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By 2004 she had published over 10 books and in 2007 she earned the Golden Eagle Childrens Choice Book Award given annually to an Albertan writer. in 1942 she married Richard Harrington a renowned photographer and the couple moved to Toronto where Lyn became a freelance writer. In 1967 she received a Centennial grant for a book for youth, The Luck of the La Verendryes.

She has written over 17 books and 2300 magazine articles as well as radio drams.

In 1980 with The Trouble with Princesses, which retells stories about Northwest Coast princesses and compares them with old world European princesses, she won the Canada Council Childrens Literature prize (the forerunner of the Governor Generals Award for English Language childrens Literature) She became a member of the Order of Canada in 1980. In 1996 she produced a novelty book about how to read your cats personality based on its astrological sign.

In 1998 Christie received the George Woodcock Lifetime Achievement Award for her outstanding literary career. After this in her mid fifties she decided to try her hand at a work of fiction. In 1820 shortly after her father's death she relocated to Kingston, Upper Canada (Now Ontario) to live with family. called to her and she that in the province until 1945. Doris became involved with the Local Womens Institute and in turn in the history of her community.

Currently retired she is enjoying writing her next books and travelling to provide learning and author sessions at schools and libraries across Canada.

Born April 18, 1953, Saddle Lake First Nation, Alberta.

Her diaries are held at the University of Western Ontarione Irwin. The Vancouver Daily Province purchased stories she used to write for her students.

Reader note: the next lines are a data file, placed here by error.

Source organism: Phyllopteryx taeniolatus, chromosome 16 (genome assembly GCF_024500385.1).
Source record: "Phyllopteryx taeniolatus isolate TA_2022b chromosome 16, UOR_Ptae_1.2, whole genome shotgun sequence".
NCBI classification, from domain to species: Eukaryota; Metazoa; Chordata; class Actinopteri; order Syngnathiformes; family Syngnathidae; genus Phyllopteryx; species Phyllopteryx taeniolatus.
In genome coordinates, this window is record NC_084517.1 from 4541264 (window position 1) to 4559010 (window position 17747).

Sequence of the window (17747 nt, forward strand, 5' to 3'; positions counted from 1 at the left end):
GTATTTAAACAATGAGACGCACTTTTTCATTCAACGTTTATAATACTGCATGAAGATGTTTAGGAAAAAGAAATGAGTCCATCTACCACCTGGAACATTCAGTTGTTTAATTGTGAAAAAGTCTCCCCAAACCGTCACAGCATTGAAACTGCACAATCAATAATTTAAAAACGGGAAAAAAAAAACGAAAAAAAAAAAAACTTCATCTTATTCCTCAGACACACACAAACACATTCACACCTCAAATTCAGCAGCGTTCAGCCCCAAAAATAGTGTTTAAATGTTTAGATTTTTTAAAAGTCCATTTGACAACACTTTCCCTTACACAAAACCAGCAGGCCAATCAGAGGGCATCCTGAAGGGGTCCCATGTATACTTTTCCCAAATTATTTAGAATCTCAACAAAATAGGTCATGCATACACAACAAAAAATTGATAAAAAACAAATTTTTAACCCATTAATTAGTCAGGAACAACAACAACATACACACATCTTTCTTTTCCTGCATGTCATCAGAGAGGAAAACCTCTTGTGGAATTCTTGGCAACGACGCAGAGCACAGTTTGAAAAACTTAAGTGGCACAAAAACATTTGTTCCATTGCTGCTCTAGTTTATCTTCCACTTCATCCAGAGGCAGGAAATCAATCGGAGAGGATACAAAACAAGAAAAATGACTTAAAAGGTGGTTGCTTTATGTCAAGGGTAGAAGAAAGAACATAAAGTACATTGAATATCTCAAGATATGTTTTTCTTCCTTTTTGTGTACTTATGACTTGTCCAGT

In 1932 she married a Royal Canadian Mounted Police constable, Thomas Arthur Harris and the couple soon were parents to 5 children.

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At the age of 7 she was sent to Blue Quilts Residential School in St. She choose not to return home but to remain and attend high School.Her works are know for their clarity and objectivity of her analysis of character. At the age of 12 while living with her family in the Fraser Valley she sold her 1 newspaper reports to the New Westminster Columbian.Her cousin , Egerton Ryerson, published her accounts of her early loyalist family life in his work The Loyalists of America and their times. She graduated from Normal School (teachers College) and began teaching in Surrey when she was just 17. In 2000 her book Menace and Mischief won the Canadian Authors Association Lilla Stirling Award. In 1998 she earned the Prime Ministers Teaching Award as an outstanding and innovative teacher.John was involved in the preparation of maps of the Great Lakes and there is evidence that Amelia was also involved in the preparation of draft maps of the surveyed areas.The family moved a couple of times before setline in Eldon House in London, Upper Canada. She became a teacher at junior and senior high school where she inspired students to be creative in their writings.She is a member and has served on the executive of the Writers Association of Nova Scotia.She went on to earn a Bachelor in Social Work from the University of Regina.She had always loved writing and began to write seriously in the 1980s.